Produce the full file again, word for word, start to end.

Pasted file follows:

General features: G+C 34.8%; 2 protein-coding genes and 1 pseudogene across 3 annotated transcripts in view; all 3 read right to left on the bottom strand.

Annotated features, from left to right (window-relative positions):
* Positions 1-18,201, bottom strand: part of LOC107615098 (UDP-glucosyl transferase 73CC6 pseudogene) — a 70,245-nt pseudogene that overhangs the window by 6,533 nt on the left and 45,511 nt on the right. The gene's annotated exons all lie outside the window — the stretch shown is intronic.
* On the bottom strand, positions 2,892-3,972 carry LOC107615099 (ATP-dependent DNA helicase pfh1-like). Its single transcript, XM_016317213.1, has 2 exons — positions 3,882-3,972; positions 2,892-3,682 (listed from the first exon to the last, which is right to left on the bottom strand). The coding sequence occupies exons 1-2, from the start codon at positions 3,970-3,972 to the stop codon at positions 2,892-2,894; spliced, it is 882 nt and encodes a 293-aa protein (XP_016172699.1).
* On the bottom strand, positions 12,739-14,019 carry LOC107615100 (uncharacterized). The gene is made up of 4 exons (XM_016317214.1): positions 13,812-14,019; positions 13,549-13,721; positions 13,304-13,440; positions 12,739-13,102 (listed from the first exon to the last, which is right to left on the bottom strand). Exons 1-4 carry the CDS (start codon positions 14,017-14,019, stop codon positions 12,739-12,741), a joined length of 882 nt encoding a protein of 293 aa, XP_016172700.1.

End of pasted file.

General features: G+C 34.8%; 2 protein-coding genes and 1 pseudogene across 3 annotated transcripts in view; all 3 read right to left on the bottom strand.

Annotated features, from left to right (window-relative positions):
* Positions 1-18,201, bottom strand: part of LOC107615098 (UDP-glucosyl transferase 73CC6 pseudogene) — a 70,245-nt pseudogene that overhangs the window by 6,533 nt on the left and 45,511 nt on the right. The gene's annotated exons all lie outside the window — the stretch shown is intronic.
* On the bottom strand, positions 2,892-3,972 carry LOC107615099 (ATP-dependent DNA helicase pfh1-like). Its single transcript, XM_016317213.1, has 2 exons — positions 3,882-3,972; positions 2,892-3,682 (listed from the first exon to the last, which is right to left on the bottom strand). The coding sequence occupies exons 1-2, from the start codon at positions 3,970-3,972 to the stop codon at positions 2,892-2,894; spliced, it is 882 nt and encodes a 293-aa protein (XP_016172699.1).
* On the bottom strand, positions 12,739-14,019 carry LOC107615100 (uncharacterized). The gene is made up of 4 exons (XM_016317214.1): positions 13,812-14,019; positions 13,549-13,721; positions 13,304-13,440; positions 12,739-13,102 (listed from the first exon to the last, which is right to left on the bottom strand). Exons 1-4 carry the CDS (start codon positions 14,017-14,019, stop codon positions 12,739-12,741), a joined length of 882 nt encoding a protein of 293 aa, XP_016172700.1.